Whooping cough is everywhere these days. With epidemics on the rise in California, Maine and other areas, coinciding with a decrease in vaccinations, it’s important to understand the best medicine is often prevention.
According to Medical Daily there are three easy steps to preventing the spread of this infectious disease: “Take vitamin C, take probiotics and stay hydrated.”
Vitamin C helps boost the immune system. As Medical Daily reports: “Vitamin C in high doses will help you and your child as they develop a lasting immunity to pertussis.” Pertussis is the clinical term for whooping cough and it can affect individuals both new and old. Probiotics meanwhile “can help strengthen a child’s immune system, and it’s the easiest way to ensure that the body contains ‘healthy’ bacteria.”
And finally, staying hydrated allows the body to combat the dangerous effects of whooping cough. Toss in a good night’s rest and one can safely prevent a common cold from developing into this dangerous disease.
As mentioned earlier, whooping cough has made a comeback in states like California, most notably in the San Diego area. According to UPI.com, “there have been 298 cases of whooping cough reported since the beginning of 2014.”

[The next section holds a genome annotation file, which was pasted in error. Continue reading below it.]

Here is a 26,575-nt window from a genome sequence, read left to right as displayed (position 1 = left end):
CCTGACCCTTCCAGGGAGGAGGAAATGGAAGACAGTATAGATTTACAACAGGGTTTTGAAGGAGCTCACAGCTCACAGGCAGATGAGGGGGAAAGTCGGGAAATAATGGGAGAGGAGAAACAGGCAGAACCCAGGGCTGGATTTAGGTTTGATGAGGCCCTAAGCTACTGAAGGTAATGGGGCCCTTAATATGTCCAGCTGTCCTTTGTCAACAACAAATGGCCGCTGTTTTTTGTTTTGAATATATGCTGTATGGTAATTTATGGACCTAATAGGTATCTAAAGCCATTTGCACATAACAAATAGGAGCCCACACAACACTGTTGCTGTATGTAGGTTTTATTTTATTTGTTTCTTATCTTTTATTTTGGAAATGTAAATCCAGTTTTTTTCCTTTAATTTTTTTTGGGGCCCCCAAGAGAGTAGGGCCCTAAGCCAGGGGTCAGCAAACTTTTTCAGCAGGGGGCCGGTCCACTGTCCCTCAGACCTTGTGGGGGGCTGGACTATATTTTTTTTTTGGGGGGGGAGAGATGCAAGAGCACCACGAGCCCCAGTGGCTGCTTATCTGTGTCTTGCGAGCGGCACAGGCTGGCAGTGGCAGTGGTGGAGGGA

For many, the symptoms related to the illness can often be mistaken for the common cold so it’s important to understand what whooping cough symptoms actually are. WebMD describes whooping cough in the following way:
“Whooping cough is a disease that causes very severe coughing that may last for months. You can cough so hard that you hurt a rib. Whooping cough is contagious. This means it spreads easily from one person to another. You can prevent whooping cough by getting shots, called vaccines, that protect you from the disease.”
The lack of vaccinations, as many claim, is the significant reason for the uptick in cases of pertussis. A study in California, as previously reported by Inquistr, showed that a refusal to get vaccinated for the illness lead to a resurgence in cases of pertussis. In fact, CBS News reported that, “researchers have linked parents not vaccinating their children for who0ping cough to outbreaks of the disease that occurred in 2010 in California.”
Meanwhile, San Diego county public health officer Dr. Wilma Wooten encourages parents to make sure their kids get the whooping cough vaccination. According to the Guardian, the current whooping cough outbreak “has shown no signs of slowing down and this high level of activity should be a concern for parents and caregivers.”
Vaccines aside, as with most treatable diseases like whooping cough, prevention is always the best medicine.